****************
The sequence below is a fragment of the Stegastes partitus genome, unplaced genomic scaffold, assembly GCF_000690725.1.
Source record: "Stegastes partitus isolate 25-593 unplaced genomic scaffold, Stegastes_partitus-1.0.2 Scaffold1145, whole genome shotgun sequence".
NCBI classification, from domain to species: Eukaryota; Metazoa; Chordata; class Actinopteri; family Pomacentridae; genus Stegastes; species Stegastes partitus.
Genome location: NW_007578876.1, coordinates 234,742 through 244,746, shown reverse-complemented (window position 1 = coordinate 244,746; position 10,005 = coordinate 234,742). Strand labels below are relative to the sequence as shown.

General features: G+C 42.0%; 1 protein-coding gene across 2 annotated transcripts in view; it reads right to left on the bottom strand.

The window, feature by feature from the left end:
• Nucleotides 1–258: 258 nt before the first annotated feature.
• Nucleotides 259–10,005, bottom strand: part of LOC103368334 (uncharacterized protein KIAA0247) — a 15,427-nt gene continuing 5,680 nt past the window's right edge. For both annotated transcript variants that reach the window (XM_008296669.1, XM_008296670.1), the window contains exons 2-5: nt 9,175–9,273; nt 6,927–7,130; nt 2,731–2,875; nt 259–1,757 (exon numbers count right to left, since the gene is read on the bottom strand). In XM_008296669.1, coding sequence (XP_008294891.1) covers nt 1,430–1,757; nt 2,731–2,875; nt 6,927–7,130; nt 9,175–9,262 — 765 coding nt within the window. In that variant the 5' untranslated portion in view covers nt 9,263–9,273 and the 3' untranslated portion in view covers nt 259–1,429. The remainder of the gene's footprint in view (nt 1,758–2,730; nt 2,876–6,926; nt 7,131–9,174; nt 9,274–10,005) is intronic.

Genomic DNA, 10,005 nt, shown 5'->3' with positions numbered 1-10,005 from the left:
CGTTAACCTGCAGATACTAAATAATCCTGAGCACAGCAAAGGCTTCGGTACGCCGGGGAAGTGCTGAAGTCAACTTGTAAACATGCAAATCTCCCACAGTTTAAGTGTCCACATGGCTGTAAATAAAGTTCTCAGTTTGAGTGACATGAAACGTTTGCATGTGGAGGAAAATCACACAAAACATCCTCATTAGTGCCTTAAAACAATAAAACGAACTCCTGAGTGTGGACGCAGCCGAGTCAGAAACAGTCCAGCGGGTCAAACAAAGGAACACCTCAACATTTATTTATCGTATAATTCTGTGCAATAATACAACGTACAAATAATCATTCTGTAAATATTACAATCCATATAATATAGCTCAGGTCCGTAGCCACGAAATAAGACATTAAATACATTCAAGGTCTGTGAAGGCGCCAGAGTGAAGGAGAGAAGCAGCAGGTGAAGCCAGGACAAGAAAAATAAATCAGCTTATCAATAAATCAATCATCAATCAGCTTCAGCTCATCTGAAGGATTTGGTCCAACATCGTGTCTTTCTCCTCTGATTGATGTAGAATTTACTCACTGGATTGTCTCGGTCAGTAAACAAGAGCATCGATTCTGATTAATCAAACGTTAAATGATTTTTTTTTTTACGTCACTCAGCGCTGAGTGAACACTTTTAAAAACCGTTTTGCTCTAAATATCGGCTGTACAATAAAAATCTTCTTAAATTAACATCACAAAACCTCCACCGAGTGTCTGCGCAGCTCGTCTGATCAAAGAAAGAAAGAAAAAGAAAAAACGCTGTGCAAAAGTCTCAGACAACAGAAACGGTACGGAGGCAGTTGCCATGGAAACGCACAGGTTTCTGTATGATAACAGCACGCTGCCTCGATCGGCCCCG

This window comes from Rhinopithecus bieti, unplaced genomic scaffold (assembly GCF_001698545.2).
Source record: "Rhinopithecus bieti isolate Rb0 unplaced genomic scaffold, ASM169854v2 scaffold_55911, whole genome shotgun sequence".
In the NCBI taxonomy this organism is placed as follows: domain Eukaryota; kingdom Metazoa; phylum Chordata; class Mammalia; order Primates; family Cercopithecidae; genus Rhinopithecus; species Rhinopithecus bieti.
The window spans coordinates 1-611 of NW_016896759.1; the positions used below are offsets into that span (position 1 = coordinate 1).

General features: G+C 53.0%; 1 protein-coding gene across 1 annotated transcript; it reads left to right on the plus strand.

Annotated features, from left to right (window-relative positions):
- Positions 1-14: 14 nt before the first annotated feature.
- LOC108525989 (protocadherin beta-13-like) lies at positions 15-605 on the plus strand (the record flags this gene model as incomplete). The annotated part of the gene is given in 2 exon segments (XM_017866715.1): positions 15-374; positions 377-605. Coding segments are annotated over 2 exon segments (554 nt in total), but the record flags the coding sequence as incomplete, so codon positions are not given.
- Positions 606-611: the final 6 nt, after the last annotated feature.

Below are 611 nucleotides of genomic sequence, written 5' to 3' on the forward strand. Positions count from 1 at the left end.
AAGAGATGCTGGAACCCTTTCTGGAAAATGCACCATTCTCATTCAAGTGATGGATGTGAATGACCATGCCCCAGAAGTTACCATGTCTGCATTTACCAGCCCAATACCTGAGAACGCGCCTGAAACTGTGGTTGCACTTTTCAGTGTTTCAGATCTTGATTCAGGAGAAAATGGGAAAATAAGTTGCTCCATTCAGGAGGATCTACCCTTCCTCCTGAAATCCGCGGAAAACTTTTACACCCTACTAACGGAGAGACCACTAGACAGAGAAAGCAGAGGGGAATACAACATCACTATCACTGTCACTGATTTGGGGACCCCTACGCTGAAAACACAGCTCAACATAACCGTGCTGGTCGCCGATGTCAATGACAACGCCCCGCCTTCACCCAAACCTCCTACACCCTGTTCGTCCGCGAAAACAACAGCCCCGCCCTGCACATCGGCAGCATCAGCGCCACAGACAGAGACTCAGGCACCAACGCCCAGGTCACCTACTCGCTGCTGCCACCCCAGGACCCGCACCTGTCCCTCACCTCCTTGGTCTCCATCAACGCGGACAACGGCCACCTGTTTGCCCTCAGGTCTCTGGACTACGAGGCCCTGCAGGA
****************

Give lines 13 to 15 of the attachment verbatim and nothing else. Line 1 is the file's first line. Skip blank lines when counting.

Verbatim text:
In the NCBI taxonomy this organism is placed as follows: domain Eukaryota; kingdom Metazoa; phylum Chordata; class Mammalia; order Primates; family Cercopithecidae; genus Rhinopithecus; species Rhinopithecus bieti.
The window spans coordinates 1-611 of NW_016896759.1; the positions used below are offsets into that span (position 1 = coordinate 1).

General features: G+C 53.0%; 1 protein-coding gene across 1 annotated transcript; it reads left to right on the plus strand.